The African wild dog is a canine of many names. Lycaon pictus is Latin for "painted wolf," and the Cape hunting dog does indeed look painted. With long legs and erect ears, the African wild dog, or spotted dog, also bears a spotted black, white and tan coat. Originally, the painted wolf roamed the forests, arid regions and savannas of Africa, but as threats increase and population dwindles, the canid has become more elusive.
In the past, the spotted dog could be found across sub-Saharan Africa, sometimes in packs of up to 50. The wild dog inhabits deserts, tropical forests, tropical grasslands and flooded wetlands. The tropical grasslands bear drought-resistant vegetation in the dry season and diverse nutrition to grazing animals during the wet months. Flooded grasslands are part wetland, part grassland, and are marshy homes to a large bird population. Dry, tropical forests offer protection to ground-dwelling animals, while the desert is a region of hot days and cold nights.
Litters of up to 20 pups have been recorded, with 10 being average. Breeding females typically give birth once a year in a bush, grass or a hole, caring for the young, while males deliver regurgitated meat for the brood after a hunt. Death rates of African wild dog pups are surprisingly high. Dens are susceptible to floods or disease, and when the numbers of a pack get too low, hunters are unable to bring back sufficient food for the young.
Once the pups are 3 months old and ready to learn to hunt, the range of an African wild dog can extend almost 900 square kilometers. Heat-resistant impala live in herds in the tropical grasslands, eating seeds, leaves and grass, and are the preferred meal for the wild dog. Lions must be avoided, as they are known to eat both young and adult wild dogs, while thieving hyenas will snag a painted dog's kill if left unattended in open areas of the habitat. If food is scarce, African wild dogs can survive on birds and rodents.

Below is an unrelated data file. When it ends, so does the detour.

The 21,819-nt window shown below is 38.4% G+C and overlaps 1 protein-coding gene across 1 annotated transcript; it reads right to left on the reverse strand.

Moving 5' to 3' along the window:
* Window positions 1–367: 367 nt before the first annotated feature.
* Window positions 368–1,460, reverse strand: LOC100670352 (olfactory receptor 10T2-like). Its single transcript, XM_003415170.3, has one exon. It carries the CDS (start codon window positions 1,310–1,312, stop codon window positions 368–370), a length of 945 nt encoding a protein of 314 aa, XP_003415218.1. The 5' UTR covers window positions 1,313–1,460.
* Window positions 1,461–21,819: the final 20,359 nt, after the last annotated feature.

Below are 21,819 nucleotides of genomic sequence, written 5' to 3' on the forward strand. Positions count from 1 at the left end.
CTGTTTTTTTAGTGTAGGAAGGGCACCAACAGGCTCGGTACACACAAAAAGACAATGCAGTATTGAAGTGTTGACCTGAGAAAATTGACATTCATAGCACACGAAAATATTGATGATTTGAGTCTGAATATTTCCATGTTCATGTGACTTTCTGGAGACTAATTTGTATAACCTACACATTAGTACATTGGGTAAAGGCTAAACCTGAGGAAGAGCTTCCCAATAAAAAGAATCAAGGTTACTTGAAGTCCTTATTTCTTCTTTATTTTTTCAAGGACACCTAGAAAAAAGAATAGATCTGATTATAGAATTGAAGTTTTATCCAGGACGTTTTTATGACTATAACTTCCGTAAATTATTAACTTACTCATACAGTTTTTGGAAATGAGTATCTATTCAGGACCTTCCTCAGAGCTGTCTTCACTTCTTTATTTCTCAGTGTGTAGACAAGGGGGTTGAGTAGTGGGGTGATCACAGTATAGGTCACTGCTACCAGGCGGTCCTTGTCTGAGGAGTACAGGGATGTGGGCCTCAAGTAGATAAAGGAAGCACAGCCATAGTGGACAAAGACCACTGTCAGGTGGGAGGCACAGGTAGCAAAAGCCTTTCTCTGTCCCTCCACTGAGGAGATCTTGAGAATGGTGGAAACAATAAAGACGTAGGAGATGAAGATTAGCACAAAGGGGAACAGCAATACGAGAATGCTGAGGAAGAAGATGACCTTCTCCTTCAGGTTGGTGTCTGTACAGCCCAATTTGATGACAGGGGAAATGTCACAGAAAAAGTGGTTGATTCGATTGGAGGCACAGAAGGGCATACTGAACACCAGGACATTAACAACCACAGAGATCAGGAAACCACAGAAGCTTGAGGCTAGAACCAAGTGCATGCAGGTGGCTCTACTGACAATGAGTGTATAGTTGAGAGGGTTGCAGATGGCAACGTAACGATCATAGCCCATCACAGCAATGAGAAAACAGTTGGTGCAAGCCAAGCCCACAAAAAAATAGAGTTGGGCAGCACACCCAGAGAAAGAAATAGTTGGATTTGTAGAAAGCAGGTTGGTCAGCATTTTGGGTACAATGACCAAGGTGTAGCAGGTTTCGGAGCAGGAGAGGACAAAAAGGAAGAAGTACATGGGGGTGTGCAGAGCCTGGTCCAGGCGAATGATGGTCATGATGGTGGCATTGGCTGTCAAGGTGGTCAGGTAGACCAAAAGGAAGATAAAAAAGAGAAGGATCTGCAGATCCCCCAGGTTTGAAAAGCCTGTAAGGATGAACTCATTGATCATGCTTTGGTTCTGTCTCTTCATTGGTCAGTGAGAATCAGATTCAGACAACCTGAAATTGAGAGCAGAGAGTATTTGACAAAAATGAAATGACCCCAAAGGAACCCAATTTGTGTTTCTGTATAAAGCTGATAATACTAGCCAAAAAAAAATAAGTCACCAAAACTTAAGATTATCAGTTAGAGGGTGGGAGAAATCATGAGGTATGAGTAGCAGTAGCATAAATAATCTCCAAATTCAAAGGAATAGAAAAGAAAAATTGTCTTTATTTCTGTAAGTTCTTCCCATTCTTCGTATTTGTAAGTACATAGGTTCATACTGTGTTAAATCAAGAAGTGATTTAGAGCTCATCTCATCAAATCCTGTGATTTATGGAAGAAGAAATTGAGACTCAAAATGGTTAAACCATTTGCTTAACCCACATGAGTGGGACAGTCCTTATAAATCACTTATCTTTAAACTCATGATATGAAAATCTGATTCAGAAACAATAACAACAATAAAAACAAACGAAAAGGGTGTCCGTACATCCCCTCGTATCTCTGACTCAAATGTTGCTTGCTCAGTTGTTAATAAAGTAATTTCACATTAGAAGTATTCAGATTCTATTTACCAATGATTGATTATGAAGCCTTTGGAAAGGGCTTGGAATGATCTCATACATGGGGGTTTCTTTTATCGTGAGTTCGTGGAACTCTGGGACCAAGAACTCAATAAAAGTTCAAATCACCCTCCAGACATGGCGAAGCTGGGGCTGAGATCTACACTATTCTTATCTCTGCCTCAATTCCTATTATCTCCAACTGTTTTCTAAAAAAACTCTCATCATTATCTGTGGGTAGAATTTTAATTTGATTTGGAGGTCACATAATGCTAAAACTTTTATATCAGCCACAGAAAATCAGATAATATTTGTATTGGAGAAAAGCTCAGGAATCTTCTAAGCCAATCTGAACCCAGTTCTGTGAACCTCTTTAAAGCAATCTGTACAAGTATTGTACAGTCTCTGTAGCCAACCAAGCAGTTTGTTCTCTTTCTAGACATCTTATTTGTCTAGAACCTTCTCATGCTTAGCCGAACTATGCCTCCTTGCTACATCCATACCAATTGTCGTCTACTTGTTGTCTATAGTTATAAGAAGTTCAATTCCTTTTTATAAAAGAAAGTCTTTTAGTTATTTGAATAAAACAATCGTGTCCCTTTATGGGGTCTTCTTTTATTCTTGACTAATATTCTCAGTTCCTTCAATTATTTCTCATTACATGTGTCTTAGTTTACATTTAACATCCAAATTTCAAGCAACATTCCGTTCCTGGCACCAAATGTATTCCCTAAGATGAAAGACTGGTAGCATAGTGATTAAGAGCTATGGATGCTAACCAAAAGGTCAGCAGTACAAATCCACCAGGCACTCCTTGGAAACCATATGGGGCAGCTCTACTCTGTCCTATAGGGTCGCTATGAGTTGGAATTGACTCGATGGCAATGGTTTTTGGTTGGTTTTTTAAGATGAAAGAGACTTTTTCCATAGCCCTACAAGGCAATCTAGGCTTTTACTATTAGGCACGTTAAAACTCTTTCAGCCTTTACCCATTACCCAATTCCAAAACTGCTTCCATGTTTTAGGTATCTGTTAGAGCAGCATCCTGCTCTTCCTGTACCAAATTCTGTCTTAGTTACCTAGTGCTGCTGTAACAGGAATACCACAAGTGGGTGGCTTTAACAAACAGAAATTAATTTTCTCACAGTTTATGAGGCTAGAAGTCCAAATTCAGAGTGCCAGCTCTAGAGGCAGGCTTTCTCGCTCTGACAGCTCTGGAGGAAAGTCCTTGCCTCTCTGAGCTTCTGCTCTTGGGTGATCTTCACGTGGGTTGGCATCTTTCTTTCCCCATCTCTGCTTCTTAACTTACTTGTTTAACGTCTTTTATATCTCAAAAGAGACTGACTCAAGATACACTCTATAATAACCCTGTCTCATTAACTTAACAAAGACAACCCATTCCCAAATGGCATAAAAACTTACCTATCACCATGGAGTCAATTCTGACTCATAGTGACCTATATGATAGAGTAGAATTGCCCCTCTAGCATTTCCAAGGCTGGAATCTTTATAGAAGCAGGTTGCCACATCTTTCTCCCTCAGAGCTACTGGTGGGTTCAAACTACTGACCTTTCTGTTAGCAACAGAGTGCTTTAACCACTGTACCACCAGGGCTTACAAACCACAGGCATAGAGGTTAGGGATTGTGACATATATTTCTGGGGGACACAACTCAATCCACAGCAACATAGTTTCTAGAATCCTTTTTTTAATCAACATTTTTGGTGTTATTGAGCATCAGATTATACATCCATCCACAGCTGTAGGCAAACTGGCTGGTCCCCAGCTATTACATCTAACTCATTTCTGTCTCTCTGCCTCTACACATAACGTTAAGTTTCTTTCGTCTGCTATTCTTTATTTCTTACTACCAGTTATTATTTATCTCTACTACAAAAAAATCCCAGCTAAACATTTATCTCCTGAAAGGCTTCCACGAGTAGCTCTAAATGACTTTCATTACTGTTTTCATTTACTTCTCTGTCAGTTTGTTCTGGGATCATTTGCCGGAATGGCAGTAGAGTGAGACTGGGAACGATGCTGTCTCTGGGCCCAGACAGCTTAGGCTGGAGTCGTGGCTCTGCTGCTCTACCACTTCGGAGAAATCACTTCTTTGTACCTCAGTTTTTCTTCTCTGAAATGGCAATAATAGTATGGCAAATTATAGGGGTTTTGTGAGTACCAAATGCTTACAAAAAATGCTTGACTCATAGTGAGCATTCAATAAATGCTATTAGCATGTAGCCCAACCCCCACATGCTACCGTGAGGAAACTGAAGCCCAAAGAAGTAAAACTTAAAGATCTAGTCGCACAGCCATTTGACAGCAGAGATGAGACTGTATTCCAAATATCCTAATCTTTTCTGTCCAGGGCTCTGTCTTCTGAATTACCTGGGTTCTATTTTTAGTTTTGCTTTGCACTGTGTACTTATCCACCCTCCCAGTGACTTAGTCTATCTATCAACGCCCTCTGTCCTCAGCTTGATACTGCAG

Today, the African wild dog's habitat faces an even greater threat in the form of humans and livestock. Thousands of wild dogs die at the hands of overprotective farmers and eager antelope hunters, who view the animal as a nuisance. Even in conservation areas, the painted wolf is at risk with a 50 percent mortality rate. However, due to the fragmentation of the animal's population and extensive habitat, the African wild dog suffers even greater risks of mortality on the edges of conservation parks.
By Kathleen March
About the Author
Kathleen March has been a writer for 40 years. A professor and translator of Spanish, Portuguese, and Galician, she has studied several languages and uses them for travel and research. She enjoys medieval architecture and avant-garde poetry. Her work has appeared in numerous critical journals in the U.S. and Spain.